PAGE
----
It is now clear that the pro-Western March 14 alliance has won an unexpected victory in parliamentary elections in Lebanon, and senior sources in the Hizbullah-led March 8 bloc have conceded defeat in statements to Western reporters.
Contrary to most forecasts, the vote appears to have produced a legislature very similar in representation to the one that preceded it.
March 14 is thought to have won 69 or 70 seats in the 128-member parliament. If one adds the one or two independent, pro-March 14 MPs to the total, the movement now controls around 71 seats. In the outgoing parliament, they controlled 70.
What were the factors that led to March 8/Hizbullah being upset, and what implications do the results have for stability in Lebanon and for Israel?
Most importantly, the results represent a defeat for the party of former general Michel Aoun. Aoun’s Free Democratic Party is the Christian element in the Hizbullah-led March 8 bloc. Aoun, who once led an anti-Syrian rebellion, is now a firm member of the pro-Syrian alliance in Lebanon.
The focus in these elections was the Christian community, because the allegiances of the Druse, Sunni and Shi’ite Lebanese were clear and predictable. The Sunnis and Druse overwhelmingly backed the pro-Western March 14, while the Shi’ites – their loyalties divided between Hizbullah and the pro-Syrian Amal movement, were almost exclusively aligned with March 8. As a result, around 100 of the 128 seats in parliament were effectively allocated in advance.
The Christians, however, were divided. Aoun expected that his personal standing and his strong showing in 2005 would allow his party to sweep the board in Christian areas. The pro-March 14 Christians – the Lebanese Forces Party of Dr. Samir Geagea and the Phalange – were widely disregarded.
Though the emergence of a number of “independent” Christian candidates in the weeks prior to the elections had led to rumors of a possible upset, it appears that the Christians affiliated with March 14 performed surprisingly well, though without entirely eclipsing Aoun.
March 14 swept the board in the symbolically important Beirut 1 District, which contains five seats. March 14 also won the seats of Batroun (where a Lebanese Forces candidate unseated Michel Aoun’s son-in-law) Koura, Bsharreh and Tripoli.
Why did so many Christian Lebanese turn against Aoun and March 8?
Many Lebanese analysts consider that fears in the community over the consequences of a drift further toward the Iranian and Syrian regional bloc played an important part. In this regard, the events of May 2008, when Hizbullah sent its forces onto the streets of Beirut, were seen as playing a role.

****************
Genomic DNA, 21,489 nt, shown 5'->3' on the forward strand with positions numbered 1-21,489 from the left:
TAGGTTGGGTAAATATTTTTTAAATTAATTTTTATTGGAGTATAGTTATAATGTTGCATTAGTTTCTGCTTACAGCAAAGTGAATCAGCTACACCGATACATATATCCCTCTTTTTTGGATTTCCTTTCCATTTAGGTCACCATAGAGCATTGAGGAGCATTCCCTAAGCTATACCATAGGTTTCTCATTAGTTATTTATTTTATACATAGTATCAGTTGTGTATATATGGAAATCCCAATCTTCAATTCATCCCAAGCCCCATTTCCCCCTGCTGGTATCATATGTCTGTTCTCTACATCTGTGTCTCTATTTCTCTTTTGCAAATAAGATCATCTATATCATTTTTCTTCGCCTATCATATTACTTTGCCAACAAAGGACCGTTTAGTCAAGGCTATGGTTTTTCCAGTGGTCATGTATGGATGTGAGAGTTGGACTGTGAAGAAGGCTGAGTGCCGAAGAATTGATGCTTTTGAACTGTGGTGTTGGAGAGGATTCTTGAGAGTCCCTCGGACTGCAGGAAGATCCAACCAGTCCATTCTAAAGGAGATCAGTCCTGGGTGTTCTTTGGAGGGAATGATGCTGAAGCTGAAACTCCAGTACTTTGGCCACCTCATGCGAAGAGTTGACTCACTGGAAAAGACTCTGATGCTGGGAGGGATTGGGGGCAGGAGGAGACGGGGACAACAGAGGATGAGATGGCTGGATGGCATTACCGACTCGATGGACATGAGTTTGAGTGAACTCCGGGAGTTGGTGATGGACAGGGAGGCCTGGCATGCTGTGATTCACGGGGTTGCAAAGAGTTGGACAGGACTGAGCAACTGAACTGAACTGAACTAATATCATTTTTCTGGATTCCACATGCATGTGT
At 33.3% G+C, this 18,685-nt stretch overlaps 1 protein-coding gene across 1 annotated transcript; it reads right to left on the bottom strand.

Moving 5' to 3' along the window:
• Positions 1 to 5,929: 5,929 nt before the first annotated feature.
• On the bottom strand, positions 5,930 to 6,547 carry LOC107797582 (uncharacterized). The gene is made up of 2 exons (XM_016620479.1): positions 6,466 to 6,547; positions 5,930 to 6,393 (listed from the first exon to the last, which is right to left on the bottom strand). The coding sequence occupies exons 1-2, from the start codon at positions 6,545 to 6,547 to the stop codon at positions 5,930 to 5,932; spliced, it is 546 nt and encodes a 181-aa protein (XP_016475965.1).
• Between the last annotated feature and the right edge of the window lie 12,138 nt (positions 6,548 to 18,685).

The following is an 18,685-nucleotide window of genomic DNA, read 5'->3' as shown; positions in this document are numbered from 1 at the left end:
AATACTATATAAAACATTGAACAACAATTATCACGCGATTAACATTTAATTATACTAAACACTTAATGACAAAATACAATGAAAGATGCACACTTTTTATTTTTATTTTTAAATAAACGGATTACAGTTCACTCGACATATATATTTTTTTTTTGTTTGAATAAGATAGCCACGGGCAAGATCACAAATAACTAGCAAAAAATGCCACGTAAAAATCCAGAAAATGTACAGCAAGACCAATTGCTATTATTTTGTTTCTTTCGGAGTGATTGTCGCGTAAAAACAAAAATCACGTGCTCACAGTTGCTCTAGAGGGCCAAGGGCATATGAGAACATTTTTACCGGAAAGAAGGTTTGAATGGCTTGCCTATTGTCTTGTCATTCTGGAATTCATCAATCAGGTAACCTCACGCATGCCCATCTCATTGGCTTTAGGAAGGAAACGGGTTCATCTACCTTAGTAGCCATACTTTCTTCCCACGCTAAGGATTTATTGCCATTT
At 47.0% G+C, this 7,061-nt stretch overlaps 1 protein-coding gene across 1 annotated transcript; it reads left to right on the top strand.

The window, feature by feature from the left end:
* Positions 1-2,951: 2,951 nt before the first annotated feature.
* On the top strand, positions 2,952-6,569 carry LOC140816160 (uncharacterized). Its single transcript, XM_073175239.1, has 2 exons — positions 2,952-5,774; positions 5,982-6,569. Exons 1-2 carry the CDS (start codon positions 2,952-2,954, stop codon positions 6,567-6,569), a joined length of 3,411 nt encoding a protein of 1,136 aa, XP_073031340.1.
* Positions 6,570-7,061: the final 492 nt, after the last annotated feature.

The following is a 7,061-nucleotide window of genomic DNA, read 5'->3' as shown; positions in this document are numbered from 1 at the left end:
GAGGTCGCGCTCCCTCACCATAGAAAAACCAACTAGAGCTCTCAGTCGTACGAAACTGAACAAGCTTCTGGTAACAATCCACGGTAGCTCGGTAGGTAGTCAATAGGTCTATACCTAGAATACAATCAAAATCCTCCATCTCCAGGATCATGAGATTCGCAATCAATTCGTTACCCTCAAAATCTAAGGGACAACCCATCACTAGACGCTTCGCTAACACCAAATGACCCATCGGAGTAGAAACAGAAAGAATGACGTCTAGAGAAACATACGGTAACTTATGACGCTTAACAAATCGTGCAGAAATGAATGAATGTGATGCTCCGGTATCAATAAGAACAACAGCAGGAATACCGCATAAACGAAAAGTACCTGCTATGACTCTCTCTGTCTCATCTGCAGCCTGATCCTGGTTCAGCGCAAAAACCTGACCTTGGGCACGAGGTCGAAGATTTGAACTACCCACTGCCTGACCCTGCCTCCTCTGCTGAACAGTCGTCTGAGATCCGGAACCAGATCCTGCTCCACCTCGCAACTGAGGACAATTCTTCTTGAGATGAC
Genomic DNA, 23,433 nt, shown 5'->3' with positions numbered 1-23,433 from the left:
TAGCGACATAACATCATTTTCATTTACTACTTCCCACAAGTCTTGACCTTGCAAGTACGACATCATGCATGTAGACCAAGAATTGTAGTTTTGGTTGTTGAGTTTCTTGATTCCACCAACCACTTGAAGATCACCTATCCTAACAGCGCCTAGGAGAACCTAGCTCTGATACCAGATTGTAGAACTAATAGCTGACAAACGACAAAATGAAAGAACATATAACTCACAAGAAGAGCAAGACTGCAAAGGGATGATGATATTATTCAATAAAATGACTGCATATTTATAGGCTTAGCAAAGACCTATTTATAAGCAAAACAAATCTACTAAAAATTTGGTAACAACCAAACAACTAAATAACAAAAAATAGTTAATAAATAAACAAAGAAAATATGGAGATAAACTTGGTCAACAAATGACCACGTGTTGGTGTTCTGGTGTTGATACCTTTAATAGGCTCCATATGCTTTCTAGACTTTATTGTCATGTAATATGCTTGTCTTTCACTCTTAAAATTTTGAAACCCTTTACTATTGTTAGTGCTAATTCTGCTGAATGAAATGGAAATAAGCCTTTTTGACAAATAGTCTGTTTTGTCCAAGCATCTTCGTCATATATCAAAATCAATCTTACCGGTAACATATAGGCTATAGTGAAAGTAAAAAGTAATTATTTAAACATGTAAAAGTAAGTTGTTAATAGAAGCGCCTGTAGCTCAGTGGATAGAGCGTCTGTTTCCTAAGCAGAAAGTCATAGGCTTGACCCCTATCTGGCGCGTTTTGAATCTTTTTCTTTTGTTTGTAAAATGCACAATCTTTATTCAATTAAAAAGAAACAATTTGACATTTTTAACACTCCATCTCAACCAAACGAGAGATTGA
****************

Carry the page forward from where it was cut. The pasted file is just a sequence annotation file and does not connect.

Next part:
A recent speech by Hassan Nasrallah, in which he described those May events as a “glorious day” for the “resistance” and warned March 14 against any future interference with Hizbullah’s independent military infrastructure, may well have helped to concentrate Christian minds regarding the danger represented by Hizbullah.
Some have also suggested that the memory of the destructive 2006 war with Israel, sparked by a Hizbullah kidnapping of IDF soldiers and shelling of Israeli communities in the North, also played its part.
The election results mean that March 14 will be the dominant factor in the governing coalition which will now be formed. However, the opposition will also be represented in the new government. Negotiations over the make-up and nature of the coalition are likely to be protracted.
Lebanese analysts are pointing to the issue of the opposition’s demand for a “blocking third” of cabinet seats as a possible source of strife.
The veto was granted to Hizbullah and its allies in the Doha negotiations which followed the May fighting last year. However, March 14 leader Sa’ad Hariri has said that he is not interested in renewing the veto arrangement.
This is likely to prove a central issue in negotiations. Given Hizbullah’s and its allies’ and patrons’ proven capacity for using violence to reinforce their arguments, the potential for further strife remains real.
It is important to remember that while the averting of an electoral victory for the pro-Iranian, pro-Syrian bloc is significant, it has no bearing on the wider issue of Hizbullah’s possession of an independent military capacity, and its consequent ability to pursue an independent foreign and military policy.
Hizbullah would certainly have preferred the March 8 bloc it leads to have performed better. But the movement itself fielded only 11 candidates. Beyond this, it was content to concede the Shi’ite representation to the allied Amal movement.
For Hizbullah and its Iranian patron, the key interest at present is the rebuilding and expansion of its independent military capacity, and the shadow state which has emerged around it.
Hizbullah successfully defended the borders of this shadow state from internal interference in May 2008. Iran invested heavily in repairing it after the war of 2006, and its guns remain pointed at Israel.
So amid the justified relief at the setback suffered by the pro-Iranian bloc in the vote, it should be borne in mind that the results represent a continuation of the problematic preelection reality, rather than any major transformation.